New York wants to introduce car-loving America's first congestion charge, but the move faces fierce opposition -- including from the city's famous yellow taxis.
The plan, similar to pricing long in place in London and Singapore, aims to improve air quality in the Big Apple by easing Manhattan's traffic-choked streets.
It also seeks to raise much-needed revenue to upgrade a creaking subway system that is used by around four million New Yorkers every day.
The scheme, slated to start next year, is being challenged in court, highlighting the difficulty of levying drivers in a country where car is king.
Officials insist the toll will help the environment by reducing pollution, and make the city that never sleeps more efficient by speeding up travel times.
"Congestion pricing is a generational opportunity," said John McCarthy, a spokesman for New York's Metropolitan Transportation Authority (MTA).
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The plan would charge drivers for venturing below 60th Street in Manhattan, an area that encompasses the business districts of Midtown and Wall Street.
The MTA has not yet set rates, but is considering charging $23 during rush hour and $17 for off-peak times.
Taxi driver Wein Chin worries that the charge, which cabbies would pass on to customers, will mean fewer fares.
He earns around $300 to $400 a week and is already struggling to pay off a $170,000 loan he owes for his taxi permit.
"I don't know that I could survive, paying the mortgage, supporting a family," the 55-year-old, who moved to the United States from Myanmar in 1987, told AFP.
The New York Taxi Workers Alliance, a union representing 21,000 cabbies, estimates the levy could see drivers lose $8,000 a year in income.
Members have taken to the streets in recent weeks to demand they be exempted from the toll.
The union's president, Bhairavi Desai, said the charge could sound the death knell for some drivers already hammered in recent years by a surge of Uber drivers and the pandemic.
"There are only so many ashes that the phoenix can rise out of," she told AFP.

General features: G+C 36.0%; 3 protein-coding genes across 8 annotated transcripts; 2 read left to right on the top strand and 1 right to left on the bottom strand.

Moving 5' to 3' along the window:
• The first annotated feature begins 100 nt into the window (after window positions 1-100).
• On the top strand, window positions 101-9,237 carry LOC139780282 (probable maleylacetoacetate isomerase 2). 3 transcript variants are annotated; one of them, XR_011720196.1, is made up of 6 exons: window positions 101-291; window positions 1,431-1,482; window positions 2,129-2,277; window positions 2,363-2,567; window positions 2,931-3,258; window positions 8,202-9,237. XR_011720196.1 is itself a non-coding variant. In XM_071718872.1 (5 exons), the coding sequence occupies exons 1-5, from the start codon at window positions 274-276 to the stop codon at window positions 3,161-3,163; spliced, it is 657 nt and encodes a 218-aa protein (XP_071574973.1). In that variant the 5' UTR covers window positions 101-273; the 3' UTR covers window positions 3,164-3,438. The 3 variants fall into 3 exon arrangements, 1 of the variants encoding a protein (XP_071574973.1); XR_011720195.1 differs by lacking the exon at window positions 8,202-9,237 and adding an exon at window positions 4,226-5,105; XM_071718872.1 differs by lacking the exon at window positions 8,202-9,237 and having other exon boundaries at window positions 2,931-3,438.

Officials have proposed discounts to appease low-income New Yorkers.
Some 700,000 vehicles enter the proposed pricing area every day, with cars traveling just seven miles per hour on average due to gridlock, officials say.
The scheme aims to lessen traffic by ten percent daily, thereby reducing carbon dioxide emissions.
Officials cite studies showing that central London saw a 20 percent fall in CO2 emissions after it introduced its charge in 2003.
"We know vehicle pollution is a major contributor to the climate crisis that harms both our planet and our health," said Tim Donaghy of Greenpeace.
"Shifting away from cars and towards more public transit is a step in the right direction, and can create healthier more people-centric cities."
New York's plan has been years in the making. Michael Bloomberg proposed a toll in 2007 when he was mayor, but it wasn't until 2019 that lawmakers finally reached agreement.
The federal government then greenlit the proposal in June this year, with local officials pledging to introduce the charge in spring 2024.
Neighboring New Jersey responded by suing the government, claiming the scheme would place an unfair financial burden on those who have to drive to Manhattan for work.
The state also objects to its residents having to pay for the upgrade of New York's underground train network.
The MTA estimates that the pricing will generate $1 billion annually for subway improvements.
New York Governor Kathy Hochul has vowed that New Jersey's suit will not stop congestion pricing from going ahead.
"It's a win, win, win for transit, traffic and the environment," Danny Pearlstein, a spokesman for public transit advocacy group the Riders Alliance told AFP.